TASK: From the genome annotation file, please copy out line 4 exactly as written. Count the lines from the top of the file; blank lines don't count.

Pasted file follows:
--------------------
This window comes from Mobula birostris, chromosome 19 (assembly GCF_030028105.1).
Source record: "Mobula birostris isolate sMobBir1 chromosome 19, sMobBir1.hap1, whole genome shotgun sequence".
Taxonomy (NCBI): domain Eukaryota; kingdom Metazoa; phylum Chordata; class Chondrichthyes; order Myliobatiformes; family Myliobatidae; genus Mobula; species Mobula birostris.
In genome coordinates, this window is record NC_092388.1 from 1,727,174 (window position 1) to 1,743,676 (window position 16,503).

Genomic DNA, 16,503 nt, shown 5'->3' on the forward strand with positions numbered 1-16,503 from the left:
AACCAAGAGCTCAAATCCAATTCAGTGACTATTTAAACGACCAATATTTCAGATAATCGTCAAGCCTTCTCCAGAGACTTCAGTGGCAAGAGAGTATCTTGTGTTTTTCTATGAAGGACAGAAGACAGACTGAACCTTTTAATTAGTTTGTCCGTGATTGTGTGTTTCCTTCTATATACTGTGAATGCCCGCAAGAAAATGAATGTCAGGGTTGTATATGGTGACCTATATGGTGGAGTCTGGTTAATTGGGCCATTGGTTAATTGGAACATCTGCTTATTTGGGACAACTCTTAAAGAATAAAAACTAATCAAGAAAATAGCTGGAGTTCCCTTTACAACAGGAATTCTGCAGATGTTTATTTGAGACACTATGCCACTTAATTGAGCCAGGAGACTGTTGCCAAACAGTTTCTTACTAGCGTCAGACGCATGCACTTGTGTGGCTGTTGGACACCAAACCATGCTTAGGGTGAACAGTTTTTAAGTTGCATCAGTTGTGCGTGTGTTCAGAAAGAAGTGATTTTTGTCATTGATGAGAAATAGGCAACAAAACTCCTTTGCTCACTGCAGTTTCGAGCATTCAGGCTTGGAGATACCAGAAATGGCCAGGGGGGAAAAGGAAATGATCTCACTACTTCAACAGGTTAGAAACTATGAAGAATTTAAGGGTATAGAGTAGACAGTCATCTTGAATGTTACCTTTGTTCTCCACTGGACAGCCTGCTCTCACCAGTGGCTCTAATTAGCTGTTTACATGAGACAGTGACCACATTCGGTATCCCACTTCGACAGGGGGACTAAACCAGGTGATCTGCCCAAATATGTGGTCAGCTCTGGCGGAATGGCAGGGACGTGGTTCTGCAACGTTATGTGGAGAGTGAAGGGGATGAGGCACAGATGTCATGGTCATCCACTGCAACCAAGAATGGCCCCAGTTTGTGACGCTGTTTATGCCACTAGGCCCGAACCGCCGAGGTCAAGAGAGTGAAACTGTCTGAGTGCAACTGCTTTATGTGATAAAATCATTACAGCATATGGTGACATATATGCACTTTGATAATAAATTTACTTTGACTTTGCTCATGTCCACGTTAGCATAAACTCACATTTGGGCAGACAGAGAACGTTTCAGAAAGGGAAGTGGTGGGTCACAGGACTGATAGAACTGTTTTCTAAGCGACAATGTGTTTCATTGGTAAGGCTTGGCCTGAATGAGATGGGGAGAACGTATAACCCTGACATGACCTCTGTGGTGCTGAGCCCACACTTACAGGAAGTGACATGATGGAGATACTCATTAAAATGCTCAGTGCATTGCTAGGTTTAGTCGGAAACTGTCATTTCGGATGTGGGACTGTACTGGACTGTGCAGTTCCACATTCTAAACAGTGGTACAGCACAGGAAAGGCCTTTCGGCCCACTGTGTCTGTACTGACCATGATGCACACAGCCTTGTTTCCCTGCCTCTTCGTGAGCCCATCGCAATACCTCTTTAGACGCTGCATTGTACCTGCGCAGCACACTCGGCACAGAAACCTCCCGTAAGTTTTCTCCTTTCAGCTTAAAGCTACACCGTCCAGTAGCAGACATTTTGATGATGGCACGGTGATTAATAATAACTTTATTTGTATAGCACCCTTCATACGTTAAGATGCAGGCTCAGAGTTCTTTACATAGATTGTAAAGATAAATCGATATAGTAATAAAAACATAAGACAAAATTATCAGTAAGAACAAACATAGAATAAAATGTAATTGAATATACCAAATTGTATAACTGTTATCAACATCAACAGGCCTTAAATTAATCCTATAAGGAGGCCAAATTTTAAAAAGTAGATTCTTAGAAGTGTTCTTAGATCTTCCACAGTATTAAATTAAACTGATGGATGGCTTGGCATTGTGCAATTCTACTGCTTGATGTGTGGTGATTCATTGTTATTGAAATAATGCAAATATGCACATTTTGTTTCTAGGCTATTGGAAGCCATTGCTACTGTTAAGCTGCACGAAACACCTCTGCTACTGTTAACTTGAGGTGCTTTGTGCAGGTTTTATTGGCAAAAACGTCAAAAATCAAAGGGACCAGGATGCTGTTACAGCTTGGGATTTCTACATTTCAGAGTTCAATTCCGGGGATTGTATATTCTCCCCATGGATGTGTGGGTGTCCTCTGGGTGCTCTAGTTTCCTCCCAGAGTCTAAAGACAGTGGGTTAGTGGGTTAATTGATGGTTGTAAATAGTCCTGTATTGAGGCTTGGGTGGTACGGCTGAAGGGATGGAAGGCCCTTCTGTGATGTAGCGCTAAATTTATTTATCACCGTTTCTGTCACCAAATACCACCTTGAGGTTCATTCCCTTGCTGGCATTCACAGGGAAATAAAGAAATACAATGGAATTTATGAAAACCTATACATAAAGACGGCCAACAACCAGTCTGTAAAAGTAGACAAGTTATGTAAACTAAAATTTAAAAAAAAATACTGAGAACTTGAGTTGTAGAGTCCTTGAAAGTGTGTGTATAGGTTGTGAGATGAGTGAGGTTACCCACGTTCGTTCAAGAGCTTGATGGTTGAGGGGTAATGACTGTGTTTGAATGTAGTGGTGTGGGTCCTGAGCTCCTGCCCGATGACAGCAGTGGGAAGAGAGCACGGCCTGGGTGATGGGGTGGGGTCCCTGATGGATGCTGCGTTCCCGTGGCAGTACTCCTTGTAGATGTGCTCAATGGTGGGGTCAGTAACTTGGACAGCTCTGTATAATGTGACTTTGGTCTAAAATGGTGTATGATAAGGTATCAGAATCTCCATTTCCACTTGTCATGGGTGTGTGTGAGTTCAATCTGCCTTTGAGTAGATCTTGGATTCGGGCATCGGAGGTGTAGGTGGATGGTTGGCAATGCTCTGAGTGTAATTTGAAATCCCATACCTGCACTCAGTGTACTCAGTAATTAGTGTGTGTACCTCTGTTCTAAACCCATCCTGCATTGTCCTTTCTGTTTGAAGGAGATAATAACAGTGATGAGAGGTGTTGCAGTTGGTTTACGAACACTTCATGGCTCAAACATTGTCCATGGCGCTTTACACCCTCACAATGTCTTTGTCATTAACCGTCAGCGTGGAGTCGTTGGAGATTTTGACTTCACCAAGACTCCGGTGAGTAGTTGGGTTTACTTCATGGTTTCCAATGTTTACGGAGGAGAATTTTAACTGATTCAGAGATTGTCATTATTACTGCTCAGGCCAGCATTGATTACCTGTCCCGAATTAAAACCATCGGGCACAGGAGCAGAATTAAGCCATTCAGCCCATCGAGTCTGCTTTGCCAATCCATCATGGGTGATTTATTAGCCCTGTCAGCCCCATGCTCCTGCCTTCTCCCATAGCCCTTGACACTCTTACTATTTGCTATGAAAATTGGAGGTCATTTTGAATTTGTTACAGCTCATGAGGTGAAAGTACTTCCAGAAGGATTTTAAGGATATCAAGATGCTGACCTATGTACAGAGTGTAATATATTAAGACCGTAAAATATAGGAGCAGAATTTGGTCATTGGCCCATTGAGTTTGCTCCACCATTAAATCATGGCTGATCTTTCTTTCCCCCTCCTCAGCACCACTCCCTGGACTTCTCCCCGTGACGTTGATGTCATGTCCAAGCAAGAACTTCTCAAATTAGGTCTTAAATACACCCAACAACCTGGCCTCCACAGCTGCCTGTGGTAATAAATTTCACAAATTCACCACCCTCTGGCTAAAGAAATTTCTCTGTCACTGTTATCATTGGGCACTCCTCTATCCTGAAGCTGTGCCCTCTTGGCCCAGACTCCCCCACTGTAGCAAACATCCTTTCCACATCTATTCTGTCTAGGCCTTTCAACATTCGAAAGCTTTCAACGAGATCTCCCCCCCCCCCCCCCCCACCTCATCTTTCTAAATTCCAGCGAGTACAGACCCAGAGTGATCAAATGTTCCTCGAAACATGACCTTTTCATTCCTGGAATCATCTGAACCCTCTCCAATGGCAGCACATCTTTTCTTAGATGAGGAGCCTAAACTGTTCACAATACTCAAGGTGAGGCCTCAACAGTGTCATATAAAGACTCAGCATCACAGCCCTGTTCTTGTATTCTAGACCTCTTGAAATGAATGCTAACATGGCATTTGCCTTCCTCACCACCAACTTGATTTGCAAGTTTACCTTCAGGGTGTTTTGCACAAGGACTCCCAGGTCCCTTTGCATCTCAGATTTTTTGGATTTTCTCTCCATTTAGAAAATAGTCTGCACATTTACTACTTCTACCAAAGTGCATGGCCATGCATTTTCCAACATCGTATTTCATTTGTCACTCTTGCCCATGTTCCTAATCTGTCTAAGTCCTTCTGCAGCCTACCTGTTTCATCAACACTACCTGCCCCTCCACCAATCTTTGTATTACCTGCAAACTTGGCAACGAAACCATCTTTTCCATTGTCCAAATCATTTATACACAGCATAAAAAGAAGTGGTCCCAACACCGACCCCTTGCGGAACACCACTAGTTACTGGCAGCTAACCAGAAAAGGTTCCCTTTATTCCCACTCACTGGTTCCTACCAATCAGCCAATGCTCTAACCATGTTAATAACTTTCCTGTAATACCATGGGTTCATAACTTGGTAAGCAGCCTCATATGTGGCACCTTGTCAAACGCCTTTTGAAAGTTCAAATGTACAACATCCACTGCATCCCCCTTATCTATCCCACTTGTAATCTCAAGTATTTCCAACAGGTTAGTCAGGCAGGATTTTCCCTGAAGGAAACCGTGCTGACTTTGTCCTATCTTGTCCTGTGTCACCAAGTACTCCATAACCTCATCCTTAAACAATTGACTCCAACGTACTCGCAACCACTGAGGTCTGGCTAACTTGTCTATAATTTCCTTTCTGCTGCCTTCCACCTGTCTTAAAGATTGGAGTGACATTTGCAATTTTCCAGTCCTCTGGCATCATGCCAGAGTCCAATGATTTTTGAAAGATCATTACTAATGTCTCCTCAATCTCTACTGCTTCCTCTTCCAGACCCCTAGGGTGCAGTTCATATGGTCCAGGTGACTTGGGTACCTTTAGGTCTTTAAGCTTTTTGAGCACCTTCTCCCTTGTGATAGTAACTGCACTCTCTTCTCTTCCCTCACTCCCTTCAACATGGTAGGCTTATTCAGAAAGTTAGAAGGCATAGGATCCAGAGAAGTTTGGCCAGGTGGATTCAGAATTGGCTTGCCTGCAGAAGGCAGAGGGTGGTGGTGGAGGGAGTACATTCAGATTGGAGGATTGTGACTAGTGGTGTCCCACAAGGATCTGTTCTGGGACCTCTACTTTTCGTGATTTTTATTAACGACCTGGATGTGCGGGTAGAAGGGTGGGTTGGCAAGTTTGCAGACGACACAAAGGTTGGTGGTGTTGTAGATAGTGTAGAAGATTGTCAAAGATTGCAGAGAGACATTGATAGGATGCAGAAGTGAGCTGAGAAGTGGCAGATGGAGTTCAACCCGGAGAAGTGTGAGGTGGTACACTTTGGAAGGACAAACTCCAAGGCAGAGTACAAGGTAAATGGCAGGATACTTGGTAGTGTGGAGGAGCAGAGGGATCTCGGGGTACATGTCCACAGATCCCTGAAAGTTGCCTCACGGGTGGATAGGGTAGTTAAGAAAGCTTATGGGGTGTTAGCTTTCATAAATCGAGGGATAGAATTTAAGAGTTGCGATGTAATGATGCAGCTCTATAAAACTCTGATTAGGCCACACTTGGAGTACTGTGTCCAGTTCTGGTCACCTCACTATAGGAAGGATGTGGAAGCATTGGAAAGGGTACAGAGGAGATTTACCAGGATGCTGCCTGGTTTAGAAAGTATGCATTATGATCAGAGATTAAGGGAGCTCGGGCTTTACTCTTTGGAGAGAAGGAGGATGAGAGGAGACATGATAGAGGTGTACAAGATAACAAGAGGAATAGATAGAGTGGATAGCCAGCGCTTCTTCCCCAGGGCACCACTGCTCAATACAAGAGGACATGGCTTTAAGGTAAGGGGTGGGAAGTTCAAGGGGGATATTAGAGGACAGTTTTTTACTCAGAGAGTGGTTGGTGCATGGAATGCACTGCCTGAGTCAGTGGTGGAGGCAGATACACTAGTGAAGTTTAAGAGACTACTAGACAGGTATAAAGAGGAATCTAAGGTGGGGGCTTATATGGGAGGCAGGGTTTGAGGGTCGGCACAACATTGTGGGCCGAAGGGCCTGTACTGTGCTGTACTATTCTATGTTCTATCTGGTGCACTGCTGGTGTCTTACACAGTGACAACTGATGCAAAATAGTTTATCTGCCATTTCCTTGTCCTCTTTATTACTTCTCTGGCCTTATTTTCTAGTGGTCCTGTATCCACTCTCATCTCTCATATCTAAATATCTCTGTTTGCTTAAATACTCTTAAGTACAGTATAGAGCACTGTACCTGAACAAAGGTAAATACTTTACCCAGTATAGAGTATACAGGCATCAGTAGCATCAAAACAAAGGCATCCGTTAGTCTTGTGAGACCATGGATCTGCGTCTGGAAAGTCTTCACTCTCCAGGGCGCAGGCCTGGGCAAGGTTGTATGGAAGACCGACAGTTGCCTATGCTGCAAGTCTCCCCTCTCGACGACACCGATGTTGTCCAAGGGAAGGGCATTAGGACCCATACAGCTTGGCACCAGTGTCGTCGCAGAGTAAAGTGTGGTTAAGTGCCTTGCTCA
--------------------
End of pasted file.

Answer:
In genome coordinates, this window is record NC_092388.1 from 1,727,174 (window position 1) to 1,743,676 (window position 16,503).